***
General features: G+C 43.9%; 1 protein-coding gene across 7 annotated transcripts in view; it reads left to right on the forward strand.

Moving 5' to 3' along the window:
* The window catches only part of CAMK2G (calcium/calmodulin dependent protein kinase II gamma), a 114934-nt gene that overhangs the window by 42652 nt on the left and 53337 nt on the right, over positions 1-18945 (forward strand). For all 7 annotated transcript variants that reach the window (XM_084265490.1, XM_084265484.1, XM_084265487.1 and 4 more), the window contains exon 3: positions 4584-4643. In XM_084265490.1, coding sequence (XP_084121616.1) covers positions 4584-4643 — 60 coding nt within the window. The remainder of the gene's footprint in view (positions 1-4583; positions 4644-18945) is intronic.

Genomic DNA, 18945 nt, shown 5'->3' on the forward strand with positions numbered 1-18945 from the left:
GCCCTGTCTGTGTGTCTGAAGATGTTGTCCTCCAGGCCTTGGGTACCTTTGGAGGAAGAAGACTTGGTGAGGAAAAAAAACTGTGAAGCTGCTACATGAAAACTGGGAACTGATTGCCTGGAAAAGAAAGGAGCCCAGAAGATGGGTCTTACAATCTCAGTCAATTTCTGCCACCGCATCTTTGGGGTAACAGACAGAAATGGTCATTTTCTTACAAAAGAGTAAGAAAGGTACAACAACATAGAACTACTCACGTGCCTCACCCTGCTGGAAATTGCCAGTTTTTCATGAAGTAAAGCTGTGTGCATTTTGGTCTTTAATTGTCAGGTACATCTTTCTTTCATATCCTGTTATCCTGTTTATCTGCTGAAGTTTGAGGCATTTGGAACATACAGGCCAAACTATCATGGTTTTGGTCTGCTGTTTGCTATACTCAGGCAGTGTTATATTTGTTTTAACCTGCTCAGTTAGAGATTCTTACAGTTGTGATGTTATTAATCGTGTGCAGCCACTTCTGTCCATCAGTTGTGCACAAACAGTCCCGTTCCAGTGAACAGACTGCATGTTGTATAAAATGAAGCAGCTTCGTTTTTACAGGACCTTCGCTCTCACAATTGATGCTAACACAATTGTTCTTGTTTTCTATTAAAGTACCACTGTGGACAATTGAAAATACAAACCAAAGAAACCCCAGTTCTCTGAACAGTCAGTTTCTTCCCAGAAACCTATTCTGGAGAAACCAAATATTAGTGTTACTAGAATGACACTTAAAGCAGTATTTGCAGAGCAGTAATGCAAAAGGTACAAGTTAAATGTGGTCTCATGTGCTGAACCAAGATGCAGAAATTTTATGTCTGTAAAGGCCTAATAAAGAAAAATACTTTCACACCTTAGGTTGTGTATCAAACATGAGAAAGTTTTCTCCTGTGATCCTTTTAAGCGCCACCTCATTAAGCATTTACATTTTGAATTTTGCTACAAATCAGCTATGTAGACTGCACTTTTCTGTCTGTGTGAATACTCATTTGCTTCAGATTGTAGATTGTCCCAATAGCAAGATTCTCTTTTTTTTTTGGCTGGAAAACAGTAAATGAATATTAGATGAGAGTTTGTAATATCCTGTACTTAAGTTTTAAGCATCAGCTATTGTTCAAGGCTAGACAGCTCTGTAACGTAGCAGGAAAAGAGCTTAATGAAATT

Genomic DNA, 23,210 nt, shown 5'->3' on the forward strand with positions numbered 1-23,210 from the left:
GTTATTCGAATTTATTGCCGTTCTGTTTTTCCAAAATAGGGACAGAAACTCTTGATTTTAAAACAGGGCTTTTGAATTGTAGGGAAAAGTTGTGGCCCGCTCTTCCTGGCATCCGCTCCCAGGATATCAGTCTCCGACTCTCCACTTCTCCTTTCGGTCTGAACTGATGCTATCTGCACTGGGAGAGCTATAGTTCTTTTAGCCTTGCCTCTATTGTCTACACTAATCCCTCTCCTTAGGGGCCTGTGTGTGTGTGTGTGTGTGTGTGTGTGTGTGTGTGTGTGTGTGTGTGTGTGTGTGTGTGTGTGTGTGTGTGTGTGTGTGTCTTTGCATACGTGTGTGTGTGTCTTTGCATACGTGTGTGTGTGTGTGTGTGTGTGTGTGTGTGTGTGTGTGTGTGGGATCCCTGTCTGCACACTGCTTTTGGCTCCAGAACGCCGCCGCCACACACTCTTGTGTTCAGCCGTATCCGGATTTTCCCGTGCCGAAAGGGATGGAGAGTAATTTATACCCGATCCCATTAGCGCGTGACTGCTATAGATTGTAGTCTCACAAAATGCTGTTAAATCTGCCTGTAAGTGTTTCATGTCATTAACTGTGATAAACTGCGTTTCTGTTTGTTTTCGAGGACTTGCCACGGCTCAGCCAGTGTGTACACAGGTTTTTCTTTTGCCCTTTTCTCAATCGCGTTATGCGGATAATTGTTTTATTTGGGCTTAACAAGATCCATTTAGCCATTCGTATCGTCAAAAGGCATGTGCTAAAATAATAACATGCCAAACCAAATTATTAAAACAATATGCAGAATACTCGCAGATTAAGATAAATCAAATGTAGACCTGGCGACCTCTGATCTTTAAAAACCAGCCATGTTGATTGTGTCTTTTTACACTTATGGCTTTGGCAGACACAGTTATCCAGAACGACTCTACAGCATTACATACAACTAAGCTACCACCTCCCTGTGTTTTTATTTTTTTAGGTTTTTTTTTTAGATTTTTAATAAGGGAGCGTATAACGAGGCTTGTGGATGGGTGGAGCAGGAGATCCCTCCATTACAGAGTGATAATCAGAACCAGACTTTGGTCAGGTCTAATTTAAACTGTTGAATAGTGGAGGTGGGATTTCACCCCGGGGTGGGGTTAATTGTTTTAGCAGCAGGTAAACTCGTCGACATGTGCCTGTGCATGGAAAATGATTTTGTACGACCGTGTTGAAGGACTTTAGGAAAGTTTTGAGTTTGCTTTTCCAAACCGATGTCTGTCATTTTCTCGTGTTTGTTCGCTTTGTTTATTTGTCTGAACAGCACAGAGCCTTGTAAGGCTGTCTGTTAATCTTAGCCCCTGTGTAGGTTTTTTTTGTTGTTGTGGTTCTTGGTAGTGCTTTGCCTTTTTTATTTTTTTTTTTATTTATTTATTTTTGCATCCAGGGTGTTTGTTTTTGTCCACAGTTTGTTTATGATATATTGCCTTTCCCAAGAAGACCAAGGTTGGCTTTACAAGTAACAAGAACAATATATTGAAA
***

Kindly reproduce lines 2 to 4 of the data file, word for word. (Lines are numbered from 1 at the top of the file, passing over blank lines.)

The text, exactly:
Moving 5' to 3' along the window:
* The window catches only part of CAMK2G (calcium/calmodulin dependent protein kinase II gamma), a 114934-nt gene that overhangs the window by 42652 nt on the left and 53337 nt on the right, over positions 1-18945 (forward strand). For all 7 annotated transcript variants that reach the window (XM_084265490.1, XM_084265484.1, XM_084265487.1 and 4 more), the window contains exon 3: positions 4584-4643. In XM_084265490.1, coding sequence (XP_084121616.1) covers positions 4584-4643 — 60 coding nt within the window. The remainder of the gene's footprint in view (positions 1-4583; positions 4644-18945) is intronic.

Genomic DNA, 18945 nt, shown 5'->3' on the forward strand with positions numbered 1-18945 from the left: